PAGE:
Gordon Stettinius is a man of many faces. He's a photographer and adjunct professor by trade — but he's also been known to moonlight as a country singer, a wholesome-looking governor, and a weirdo in a guayabera with a killer 'stache and a scraggly combover.
Why does he do this? Contrary to what you might think, it's not to hide his true identity, but to make it more memorable. According to Wired magazine, Stettinius started using portraits of his various alter-egos when following up with professionals in the photography industry. It's self promotion. Mullety, mustachioed, mascara-laden self-promotion:
For the past five years, Stettinius has sculpted beards, raided wardrobes and spray-tanned his way into over two dozen alter-egos. Made in collaboration with studio photographer Terry Brown, the Mangini Studio Series features a leather-clad punk, a clean-cut governor, a wrestler and '80s diva among others.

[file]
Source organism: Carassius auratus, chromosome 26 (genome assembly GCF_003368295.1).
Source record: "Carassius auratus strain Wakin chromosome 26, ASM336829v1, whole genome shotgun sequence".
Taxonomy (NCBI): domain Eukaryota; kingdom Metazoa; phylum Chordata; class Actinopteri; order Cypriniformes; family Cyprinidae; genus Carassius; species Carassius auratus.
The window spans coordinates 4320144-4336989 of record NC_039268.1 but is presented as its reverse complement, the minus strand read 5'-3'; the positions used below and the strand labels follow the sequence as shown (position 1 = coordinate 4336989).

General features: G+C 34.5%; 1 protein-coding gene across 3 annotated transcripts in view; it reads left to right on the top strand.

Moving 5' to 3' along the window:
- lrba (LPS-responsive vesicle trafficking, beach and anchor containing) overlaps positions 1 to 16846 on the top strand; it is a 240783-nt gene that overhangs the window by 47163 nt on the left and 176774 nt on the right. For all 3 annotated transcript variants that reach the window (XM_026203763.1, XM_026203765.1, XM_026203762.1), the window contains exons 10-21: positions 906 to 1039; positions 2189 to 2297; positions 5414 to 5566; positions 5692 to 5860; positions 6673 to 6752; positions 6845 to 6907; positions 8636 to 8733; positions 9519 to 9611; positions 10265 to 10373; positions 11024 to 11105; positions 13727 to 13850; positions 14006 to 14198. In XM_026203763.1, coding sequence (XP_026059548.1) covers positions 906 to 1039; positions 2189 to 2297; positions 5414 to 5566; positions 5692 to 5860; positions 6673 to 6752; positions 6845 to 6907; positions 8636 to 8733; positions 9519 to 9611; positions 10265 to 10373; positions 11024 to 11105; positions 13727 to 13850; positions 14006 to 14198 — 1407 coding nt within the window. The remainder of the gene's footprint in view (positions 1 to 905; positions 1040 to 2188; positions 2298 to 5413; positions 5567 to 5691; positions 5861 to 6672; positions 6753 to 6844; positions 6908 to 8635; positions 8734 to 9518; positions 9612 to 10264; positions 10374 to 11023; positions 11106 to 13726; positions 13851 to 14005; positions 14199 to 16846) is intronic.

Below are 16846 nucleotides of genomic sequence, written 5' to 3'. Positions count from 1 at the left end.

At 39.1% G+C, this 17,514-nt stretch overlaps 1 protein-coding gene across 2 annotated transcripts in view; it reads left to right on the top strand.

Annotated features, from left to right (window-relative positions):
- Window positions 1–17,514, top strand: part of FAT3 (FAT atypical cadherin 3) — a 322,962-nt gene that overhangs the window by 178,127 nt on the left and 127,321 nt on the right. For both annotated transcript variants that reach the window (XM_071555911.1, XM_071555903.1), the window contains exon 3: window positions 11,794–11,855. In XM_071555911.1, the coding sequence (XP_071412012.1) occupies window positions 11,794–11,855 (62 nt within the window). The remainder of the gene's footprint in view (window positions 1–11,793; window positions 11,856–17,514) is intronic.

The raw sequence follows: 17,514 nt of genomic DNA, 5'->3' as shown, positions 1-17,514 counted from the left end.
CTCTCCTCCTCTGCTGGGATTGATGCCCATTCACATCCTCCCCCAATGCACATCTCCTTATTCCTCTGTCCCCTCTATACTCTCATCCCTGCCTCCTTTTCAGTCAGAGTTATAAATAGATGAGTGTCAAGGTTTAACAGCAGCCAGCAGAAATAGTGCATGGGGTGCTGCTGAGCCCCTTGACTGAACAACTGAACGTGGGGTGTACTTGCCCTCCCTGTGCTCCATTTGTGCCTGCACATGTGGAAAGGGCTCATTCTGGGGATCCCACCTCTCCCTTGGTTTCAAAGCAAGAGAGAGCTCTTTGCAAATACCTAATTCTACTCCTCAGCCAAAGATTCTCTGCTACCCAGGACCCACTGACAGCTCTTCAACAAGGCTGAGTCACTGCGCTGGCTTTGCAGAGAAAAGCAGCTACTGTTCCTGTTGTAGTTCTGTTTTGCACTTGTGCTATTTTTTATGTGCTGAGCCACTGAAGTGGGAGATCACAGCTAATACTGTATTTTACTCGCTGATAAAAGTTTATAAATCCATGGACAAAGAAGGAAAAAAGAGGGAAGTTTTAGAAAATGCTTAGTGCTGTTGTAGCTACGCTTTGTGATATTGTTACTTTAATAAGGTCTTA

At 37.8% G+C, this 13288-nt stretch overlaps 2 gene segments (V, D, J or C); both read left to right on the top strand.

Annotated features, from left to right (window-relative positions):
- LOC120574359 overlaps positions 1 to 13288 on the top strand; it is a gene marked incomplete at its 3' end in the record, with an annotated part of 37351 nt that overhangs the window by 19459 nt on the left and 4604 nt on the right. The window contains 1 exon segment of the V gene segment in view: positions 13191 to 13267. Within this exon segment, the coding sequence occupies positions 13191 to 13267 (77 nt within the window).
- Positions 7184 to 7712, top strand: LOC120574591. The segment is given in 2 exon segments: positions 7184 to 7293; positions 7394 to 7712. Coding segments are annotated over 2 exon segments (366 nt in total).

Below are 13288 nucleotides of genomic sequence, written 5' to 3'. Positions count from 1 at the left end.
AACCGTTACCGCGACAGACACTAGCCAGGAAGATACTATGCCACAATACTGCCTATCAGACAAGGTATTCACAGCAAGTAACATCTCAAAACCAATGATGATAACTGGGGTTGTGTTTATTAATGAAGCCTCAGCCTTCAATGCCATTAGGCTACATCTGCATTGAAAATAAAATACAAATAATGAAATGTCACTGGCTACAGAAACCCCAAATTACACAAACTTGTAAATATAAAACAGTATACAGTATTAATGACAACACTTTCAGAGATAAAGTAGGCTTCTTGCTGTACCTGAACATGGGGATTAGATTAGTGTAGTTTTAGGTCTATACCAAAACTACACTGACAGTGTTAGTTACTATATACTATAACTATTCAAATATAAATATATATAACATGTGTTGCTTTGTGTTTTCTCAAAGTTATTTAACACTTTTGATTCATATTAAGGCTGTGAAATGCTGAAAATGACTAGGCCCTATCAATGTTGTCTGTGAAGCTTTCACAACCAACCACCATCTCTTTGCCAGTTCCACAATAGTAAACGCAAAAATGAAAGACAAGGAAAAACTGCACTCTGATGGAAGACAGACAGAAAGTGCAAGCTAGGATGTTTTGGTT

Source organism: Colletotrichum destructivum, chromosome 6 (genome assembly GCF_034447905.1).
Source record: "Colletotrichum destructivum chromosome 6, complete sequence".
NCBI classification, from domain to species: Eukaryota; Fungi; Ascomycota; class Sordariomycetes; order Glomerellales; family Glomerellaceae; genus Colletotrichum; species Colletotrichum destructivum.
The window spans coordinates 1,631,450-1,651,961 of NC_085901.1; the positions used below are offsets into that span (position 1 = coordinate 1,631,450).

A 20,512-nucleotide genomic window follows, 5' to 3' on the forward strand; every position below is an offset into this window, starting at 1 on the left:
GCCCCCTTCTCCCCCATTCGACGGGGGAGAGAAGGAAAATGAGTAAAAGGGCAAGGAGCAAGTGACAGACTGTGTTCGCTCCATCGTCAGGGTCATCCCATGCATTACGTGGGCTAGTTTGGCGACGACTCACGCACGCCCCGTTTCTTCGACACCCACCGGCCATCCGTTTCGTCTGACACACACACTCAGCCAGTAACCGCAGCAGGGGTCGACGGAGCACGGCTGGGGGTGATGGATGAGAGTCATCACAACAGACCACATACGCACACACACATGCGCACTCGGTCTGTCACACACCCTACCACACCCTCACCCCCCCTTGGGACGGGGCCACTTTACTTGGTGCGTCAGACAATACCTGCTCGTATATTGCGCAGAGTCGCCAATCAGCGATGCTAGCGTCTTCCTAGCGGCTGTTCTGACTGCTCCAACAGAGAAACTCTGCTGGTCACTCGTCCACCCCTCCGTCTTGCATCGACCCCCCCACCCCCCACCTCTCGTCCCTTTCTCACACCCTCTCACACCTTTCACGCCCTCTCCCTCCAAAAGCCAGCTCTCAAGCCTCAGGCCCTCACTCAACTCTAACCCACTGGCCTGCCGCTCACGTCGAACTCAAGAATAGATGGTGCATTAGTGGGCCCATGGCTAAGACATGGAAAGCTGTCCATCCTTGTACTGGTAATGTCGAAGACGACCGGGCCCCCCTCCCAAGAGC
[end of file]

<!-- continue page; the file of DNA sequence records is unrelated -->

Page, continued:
Described by Stettinius as "a prank run amok," the Mangini Studio Series grew out of Brown and Stettinius' shared nostalgia for the studio session.
"We are content for the image quality to be more like that of a promotional glossy from a generic portrait studio than as a fine art print," says Stettinius, "The cheesiness quotient is pretty high."
That may be true, but that doesn't make his disguises any less impressive, or any less convincing. It's pretty remarkable what some carefully sculpted facial hair, a new coif and a wardrobe remix can accomplish when it comes to human facial perception. After all, Stettinus' face, itself, is obviously the same in every single one of his alter egos, and research suggests that our brains extract most information about identity from the eyes, mouth and nose — but the combined illusion goes a long way toward making him look like an entirely different person.